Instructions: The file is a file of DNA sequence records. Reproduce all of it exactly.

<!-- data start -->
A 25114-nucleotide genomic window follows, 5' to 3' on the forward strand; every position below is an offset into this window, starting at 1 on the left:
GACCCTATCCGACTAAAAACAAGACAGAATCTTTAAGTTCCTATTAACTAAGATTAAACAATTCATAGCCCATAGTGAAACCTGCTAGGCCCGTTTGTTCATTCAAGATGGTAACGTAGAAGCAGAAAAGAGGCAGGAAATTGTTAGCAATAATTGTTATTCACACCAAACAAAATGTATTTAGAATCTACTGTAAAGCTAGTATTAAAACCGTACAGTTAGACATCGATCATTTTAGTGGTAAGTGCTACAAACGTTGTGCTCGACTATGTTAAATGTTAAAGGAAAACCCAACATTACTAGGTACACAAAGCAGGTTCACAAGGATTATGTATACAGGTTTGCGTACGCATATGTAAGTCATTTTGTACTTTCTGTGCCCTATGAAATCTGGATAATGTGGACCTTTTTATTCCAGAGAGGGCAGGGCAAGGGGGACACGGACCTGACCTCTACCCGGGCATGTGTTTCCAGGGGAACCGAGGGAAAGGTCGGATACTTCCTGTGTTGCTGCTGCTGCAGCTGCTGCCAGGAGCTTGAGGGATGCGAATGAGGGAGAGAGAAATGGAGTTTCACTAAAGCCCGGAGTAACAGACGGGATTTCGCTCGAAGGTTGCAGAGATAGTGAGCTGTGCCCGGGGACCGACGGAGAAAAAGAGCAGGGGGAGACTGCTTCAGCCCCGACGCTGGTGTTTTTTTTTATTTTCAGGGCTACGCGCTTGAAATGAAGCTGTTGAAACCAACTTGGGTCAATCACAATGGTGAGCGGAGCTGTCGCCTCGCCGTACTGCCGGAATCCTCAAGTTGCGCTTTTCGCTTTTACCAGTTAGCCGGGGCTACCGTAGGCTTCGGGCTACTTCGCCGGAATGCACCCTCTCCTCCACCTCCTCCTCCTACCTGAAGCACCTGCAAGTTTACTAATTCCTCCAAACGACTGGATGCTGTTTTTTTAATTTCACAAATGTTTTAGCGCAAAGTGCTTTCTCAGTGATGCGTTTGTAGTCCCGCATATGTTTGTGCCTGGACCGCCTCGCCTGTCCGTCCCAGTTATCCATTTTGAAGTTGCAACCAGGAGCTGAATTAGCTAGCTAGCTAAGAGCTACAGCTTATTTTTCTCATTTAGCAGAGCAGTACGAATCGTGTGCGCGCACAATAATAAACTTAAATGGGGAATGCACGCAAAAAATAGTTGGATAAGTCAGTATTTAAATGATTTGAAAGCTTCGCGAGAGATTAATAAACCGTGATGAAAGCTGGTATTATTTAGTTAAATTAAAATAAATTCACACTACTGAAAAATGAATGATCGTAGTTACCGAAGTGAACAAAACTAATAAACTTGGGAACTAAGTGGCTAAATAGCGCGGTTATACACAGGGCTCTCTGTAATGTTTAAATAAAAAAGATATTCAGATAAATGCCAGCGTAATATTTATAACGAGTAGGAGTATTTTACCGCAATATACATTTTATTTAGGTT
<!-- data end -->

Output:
A 25114-nucleotide genomic window follows, 5' to 3' on the forward strand; every position below is an offset into this window, starting at 1 on the left:
GACCCTATCCGACTAAAAACAAGACAGAATCTTTAAGTTCCTATTAACTAAGATTAAACAATTCATAGCCCATAGTGAAACCTGCTAGGCCCGTTTGTTCATTCAAGATGGTAACGTAGAAGCAGAAAAGAGGCAGGAAATTGTTAGCAATAATTGTTATTCACACCAAACAAAATGTATTTAGAATCTACTGTAAAGCTAGTATTAAAACCGTACAGTTAGACATCGATCATTTTAGTGGTAAGTGCTACAAACGTTGTGCTCGACTATGTTAAATGTTAAAGGAAAACCCAACATTACTAGGTACACAAAGCAGGTTCACAAGGATTATGTATACAGGTTTGCGTACGCATATGTAAGTCATTTTGTACTTTCTGTGCCCTATGAAATCTGGATAATGTGGACCTTTTTATTCCAGAGAGGGCAGGGCAAGGGGGACACGGACCTGACCTCTACCCGGGCATGTGTTTCCAGGGGAACCGAGGGAAAGGTCGGATACTTCCTGTGTTGCTGCTGCTGCAGCTGCTGCCAGGAGCTTGAGGGATGCGAATGAGGGAGAGAGAAATGGAGTTTCACTAAAGCCCGGAGTAACAGACGGGATTTCGCTCGAAGGTTGCAGAGATAGTGAGCTGTGCCCGGGGACCGACGGAGAAAAAGAGCAGGGGGAGACTGCTTCAGCCCCGACGCTGGTGTTTTTTTTTATTTTCAGGGCTACGCGCTTGAAATGAAGCTGTTGAAACCAACTTGGGTCAATCACAATGGTGAGCGGAGCTGTCGCCTCGCCGTACTGCCGGAATCCTCAAGTTGCGCTTTTCGCTTTTACCAGTTAGCCGGGGCTACCGTAGGCTTCGGGCTACTTCGCCGGAATGCACCCTCTCCTCCACCTCCTCCTCCTACCTGAAGCACCTGCAAGTTTACTAATTCCTCCAAACGACTGGATGCTGTTTTTTTAATTTCACAAATGTTTTAGCGCAAAGTGCTTTCTCAGTGATGCGTTTGTAGTCCCGCATATGTTTGTGCCTGGACCGCCTCGCCTGTCCGTCCCAGTTATCCATTTTGAAGTTGCAACCAGGAGCTGAATTAGCTAGCTAGCTAAGAGCTACAGCTTATTTTTCTCATTTAGCAGAGCAGTACGAATCGTGTGCGCGCACAATAATAAACTTAAATGGGGAATGCACGCAAAAAATAGTTGGATAAGTCAGTATTTAAATGATTTGAAAGCTTCGCGAGAGATTAATAAACCGTGATGAAAGCTGGTATTATTTAGTTAAATTAAAATAAATTCACACTACTGAAAAATGAATGATCGTAGTTACCGAAGTGAACAAAACTAATAAACTTGGGAACTAAGTGGCTAAATAGCGCGGTTATACACAGGGCTCTCTGTAATGTTTAAATAAAAAAGATATTCAGATAAATGCCAGCGTAATATTTATAACGAGTAGGAGTATTTTACCGCAATATACATTTTATTTAGGTT